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John Stossel: U.S. 17th in freedom rankings

| Friday, Feb. 2, 2018, 8:57 p.m.

Is America the world's freest country? Sadly, no. When researchers started detailed international comparisons, it came in second or third. This year, it ranked 17th in the newly released Human Freedom Index, compiled by the Fraser and Cato institutes.

They compared economic freedoms such as freedom to trade, amount of regulations and tax levels, plus personal freedoms such as women's rights and religious freedom.

Their new report concludes that the five freest countries are, in order, Switzerland, Hong Kong, New Zealand, Ireland and Australia. Index co-author Ian Vasquez says, “The United States used to have one of the freest economies in the world. It used to be a two, three or four, and then government started to grow (and) spend more.”

Republicans and Democrats, under Presidents Bush and Obama, voted for increases in spending and regulation. The result was that we fell further in the freedom ranking.

A good ranking matters, not just because freedom itself is a good thing, but because economic freedom allows people to prosper.

Consider Hong Kong, No. 2 on the overall freedom list but No. 1 in economic freedom. In just 50 years, people there went from being among the world's poorest to among its richest because Hong Kong's government puts few obstacles in the way of trying new things. It took me just a few hours to get legal permission to open a business in Hong Kong. In New York, it took months. In India, I didn't even try — it would have taken years. That's a reason India stays poor. Bureaucrats have the power to review and reject most any new idea. Fewer new ideas get tried.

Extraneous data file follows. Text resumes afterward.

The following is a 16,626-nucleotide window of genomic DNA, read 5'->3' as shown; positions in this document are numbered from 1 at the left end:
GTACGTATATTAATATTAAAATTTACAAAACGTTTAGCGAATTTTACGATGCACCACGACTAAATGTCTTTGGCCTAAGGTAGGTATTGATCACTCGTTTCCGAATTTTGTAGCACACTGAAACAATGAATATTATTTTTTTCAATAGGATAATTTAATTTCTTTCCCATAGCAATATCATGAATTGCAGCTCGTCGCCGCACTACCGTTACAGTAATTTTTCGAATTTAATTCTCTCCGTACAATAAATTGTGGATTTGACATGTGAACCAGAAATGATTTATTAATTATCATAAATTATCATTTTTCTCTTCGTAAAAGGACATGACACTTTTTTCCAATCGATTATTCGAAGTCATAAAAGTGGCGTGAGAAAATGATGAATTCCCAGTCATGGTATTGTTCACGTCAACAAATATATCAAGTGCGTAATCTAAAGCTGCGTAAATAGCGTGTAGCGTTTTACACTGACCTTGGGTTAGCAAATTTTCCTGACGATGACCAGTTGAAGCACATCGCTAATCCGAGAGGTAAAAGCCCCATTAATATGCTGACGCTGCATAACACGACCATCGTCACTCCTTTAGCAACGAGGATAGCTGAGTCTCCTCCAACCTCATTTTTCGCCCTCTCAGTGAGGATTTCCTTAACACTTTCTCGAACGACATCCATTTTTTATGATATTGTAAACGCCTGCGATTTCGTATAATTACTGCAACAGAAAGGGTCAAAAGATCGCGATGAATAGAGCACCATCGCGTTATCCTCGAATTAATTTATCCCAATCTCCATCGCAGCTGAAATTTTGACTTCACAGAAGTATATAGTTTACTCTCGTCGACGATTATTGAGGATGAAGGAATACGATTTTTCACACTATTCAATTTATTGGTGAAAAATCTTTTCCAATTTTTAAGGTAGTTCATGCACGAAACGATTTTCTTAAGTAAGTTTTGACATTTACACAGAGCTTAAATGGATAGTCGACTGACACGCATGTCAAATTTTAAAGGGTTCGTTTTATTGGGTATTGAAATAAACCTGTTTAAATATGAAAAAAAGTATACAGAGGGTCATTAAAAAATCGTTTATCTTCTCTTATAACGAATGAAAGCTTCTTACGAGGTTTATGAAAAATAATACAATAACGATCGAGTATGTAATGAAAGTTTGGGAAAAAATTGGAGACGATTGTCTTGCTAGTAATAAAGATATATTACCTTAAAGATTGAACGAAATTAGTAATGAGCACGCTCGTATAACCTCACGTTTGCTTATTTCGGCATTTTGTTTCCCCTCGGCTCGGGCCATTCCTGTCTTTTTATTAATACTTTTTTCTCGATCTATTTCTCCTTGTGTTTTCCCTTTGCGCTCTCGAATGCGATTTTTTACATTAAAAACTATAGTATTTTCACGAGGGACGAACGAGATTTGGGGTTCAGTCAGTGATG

The absolute worst places to live are countries that lack both economic and personal freedom. At the bottom of the ranking — totalitarian North Korea wasn't ranked because the researchers couldn't get accurate information — are Egypt, Yemen, Libya, Venezuela and, mostly because of the war there, Syria. You aren't free if you worry you might be killed.

Second-to-last-place Venezuela was Latin America's richest country before socialists promised to spread the wealth. As for Libya, Yemen, Egypt — well, the Arab Spring didn't turn out as well as some hoped.

Atop the list, I wasn't surprised to see New Zealand and Australia. They always do well. But Ireland? I associate Ireland with poverty. For 150 years after English rulers caused the Potato Famine, Irish people left Ireland for a better life. Vasquez says Ireland recently changed: “They reduced taxes ... spending, reduced regulations. They opened up to trade.” Now people want to live there.

Greece is beautiful but ranks 60th, mostly because it lacks economic freedom. China got richer, but because personal freedom is so limited, it ranks 130th.

I asked Vasquez how to summarize a free country. “You can lead your life any way you want as long as you respect the equal rights of others,” he answered. “You (decide) what job you want to take, what kinds of things you want to do, who you want to marry, what you want to do on your free time, where you want to live.”

John Stossel is author of “No They Can't! Why Government Fails -- But Individuals Succeed.”

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